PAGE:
Of three weak disciplines, biking is still my weakest. We had a strong headwind going out, and it was basically a crosswind coming back. It was an easy flat course, only limited by my lack of fitness and comfort in the saddle. I still need to go to the courthouse and officially change my legal name to ON YOUR LEFT!! My general posture is still a problem, and causes the top of my back and shoulders, and neck to be very sore after riding.
I got off at the water station on the second loop, so I did 32 miles straight, with a small break before the final 8. The course was to close at 11:45, but I rolled in just before noon. I knew I would be on track to finish well past the 1:30 time when transition was to close, and the awards were given. I told my friend Dennis who was along for the road trip (and the photographer for most of these pics) to not expect me until 2:30.
8.8 miles, all flat. Easy enough, but even at my strongest medium distance pace, I am shooting for 2:10 as a best possible scenario. I get on the road as a large number of people are finishing, so the out-and-back nature of the course allows me to see some much faster people, and to get inspired to push a bit harder. The further out I get onto the course, the more sparse the crowds coming the other way.
I did see one guy early on that annoyed the life out of me. So many runners were just using the whole road like a personal track. It was not a closed course. These were low-traffic roads, but not empty. One guy, at least 50 years old, was coming toward me running right down the middle of the road, with a truck stalking him right behind. I called out to him a couple times, but he was oblivious because of the earbuds. It’s one thing to violate the no music rule that exists in nearly every road race, but for the love of Frampton, if you’re going to insist on tuning out to your surroundings, at least stay to the side of the road!
At about the 1.5 mile mark, a familiar looking vehicle pulls up beside me. The driver says “well you got further than last year I see.” It’s the person who picked me up last year on the side of the road with my bike. He remembered me, and I certainly remember being in that vehicle.. So I say “well, today the plan is to keep moving forward until someone tells me I can’t.”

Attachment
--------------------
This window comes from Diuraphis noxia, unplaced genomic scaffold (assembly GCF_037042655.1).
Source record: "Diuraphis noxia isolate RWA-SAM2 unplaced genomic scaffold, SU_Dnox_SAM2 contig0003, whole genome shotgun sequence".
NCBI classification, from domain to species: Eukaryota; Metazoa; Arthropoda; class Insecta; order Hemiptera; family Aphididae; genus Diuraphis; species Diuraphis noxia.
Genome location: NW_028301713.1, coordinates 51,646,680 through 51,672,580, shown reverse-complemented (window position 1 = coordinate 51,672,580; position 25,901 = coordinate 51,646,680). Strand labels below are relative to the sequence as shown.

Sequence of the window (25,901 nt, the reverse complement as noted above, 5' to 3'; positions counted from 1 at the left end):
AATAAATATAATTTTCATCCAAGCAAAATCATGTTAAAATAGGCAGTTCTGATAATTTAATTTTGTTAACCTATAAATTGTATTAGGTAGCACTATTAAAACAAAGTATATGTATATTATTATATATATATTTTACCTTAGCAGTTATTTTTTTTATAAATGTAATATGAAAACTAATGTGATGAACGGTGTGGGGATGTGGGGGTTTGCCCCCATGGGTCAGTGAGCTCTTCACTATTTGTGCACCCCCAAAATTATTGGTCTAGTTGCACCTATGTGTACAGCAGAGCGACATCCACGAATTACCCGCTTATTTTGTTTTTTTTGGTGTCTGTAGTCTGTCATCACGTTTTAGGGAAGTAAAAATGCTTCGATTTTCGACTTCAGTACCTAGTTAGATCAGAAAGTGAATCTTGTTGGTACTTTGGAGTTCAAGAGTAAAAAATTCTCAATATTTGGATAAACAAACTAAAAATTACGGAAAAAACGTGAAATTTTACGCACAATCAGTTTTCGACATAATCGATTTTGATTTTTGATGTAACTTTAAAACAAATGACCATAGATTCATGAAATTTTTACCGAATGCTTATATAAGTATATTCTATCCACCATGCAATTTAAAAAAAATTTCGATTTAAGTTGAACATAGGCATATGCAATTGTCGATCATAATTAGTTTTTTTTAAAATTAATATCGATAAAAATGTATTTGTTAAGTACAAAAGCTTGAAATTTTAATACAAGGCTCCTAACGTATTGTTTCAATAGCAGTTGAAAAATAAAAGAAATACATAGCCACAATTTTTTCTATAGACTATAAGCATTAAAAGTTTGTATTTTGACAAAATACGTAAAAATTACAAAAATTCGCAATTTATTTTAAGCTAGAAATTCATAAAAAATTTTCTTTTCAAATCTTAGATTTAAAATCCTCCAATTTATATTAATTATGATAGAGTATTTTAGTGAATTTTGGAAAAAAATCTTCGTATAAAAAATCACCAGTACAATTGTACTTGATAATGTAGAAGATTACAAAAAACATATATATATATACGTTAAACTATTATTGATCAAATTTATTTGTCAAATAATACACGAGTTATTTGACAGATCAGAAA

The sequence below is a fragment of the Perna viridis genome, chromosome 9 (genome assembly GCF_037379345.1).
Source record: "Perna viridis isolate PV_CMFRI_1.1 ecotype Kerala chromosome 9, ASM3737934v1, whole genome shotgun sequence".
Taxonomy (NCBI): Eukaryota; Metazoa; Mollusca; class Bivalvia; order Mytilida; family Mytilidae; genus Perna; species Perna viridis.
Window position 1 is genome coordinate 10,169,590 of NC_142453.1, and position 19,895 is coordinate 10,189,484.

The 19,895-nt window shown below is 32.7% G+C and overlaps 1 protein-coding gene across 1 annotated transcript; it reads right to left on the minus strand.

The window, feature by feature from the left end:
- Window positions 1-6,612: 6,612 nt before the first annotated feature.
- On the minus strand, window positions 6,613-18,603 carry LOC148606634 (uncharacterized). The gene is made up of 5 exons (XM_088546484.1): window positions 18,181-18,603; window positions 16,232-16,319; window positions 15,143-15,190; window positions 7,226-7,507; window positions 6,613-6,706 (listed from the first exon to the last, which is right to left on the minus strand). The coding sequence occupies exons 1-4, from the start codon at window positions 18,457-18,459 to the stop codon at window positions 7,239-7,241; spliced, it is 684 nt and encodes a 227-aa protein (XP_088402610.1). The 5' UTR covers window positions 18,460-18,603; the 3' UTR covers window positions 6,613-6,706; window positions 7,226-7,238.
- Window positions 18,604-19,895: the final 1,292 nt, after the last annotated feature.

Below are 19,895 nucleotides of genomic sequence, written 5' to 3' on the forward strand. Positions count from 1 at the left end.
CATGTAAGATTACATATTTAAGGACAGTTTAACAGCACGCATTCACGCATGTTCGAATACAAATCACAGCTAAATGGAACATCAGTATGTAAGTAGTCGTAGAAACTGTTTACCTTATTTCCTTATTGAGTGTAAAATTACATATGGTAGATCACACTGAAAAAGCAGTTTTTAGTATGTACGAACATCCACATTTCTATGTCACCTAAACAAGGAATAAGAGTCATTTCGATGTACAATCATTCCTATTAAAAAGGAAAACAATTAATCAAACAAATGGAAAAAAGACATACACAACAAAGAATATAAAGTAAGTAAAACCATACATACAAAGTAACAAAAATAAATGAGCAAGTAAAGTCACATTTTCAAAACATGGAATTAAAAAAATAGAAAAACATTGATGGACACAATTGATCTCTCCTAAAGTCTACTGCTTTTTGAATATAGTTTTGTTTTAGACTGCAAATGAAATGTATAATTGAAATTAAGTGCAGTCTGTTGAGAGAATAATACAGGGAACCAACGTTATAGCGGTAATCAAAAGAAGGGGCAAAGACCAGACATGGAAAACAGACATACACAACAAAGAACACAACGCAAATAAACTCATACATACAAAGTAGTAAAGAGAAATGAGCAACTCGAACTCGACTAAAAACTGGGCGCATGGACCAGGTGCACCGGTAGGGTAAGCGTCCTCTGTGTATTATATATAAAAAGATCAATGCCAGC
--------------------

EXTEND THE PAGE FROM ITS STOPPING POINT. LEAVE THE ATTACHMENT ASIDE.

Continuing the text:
About 1/4 mile later, I have a thought: why was it that I found one spare sock in my right shoe, but nothing in my left. Where is that other sock? I stop and lean on a utility pole, and take off my left shoe. There is my missing sock, wedged up between my toes and the end of the shoe. I had barely noticed, but once I dug it out and tucked it into my tritop pocket, I definitely felt the difference.
By this point I have seen almost everyone I am going to see. Maybe 10-15 people are still coming toward me or just ahead of me on the out of out-and-back. Soon the race looks a lot like my training days. Long, slow, solo runs on roads with no traffic.
Piranha Sports Rocks
The run was slower than my usual slow, but I never doubted my ability to finish once on the course. I doubted the existence of a timer and finishing line when I got back, but I should not have. All along the run, even after I saw no other racers, the water stations were open for me. I was so glad for the good weather, not for me, but for them. I’ve run in the rain. I signed up for this. They stand there for hours. I made sure to thank every aid station volunteer, traffic controller, and police officer that I saw. They all had great attitudes. Even when I got my body marking done in the morning, I got a good laugh. It was still really cold and I didn’t want to take off my sweatshirt yet to expose skin. I balked at the temperature, and the body marker who was about my Mom’s age just shot right of the holster “hey, I didn’t sign you up for this.” Perfect.
Everyone I met that day from Piranha Sports and their volunteers had that spirit. What really blew my mind was that not only was the timing mat still active when I got there, as most everything else was torn down, there was one more person waiting: the finish line photographer. I made sure to give a proper smile, and shook his hand. (Or more accurately, I delivered a poorly executed high five.) I came in at 2:32, 62 minutes after it was supposed to be over. But a small crowd of people made sure I had the same finish line experience as everyone else.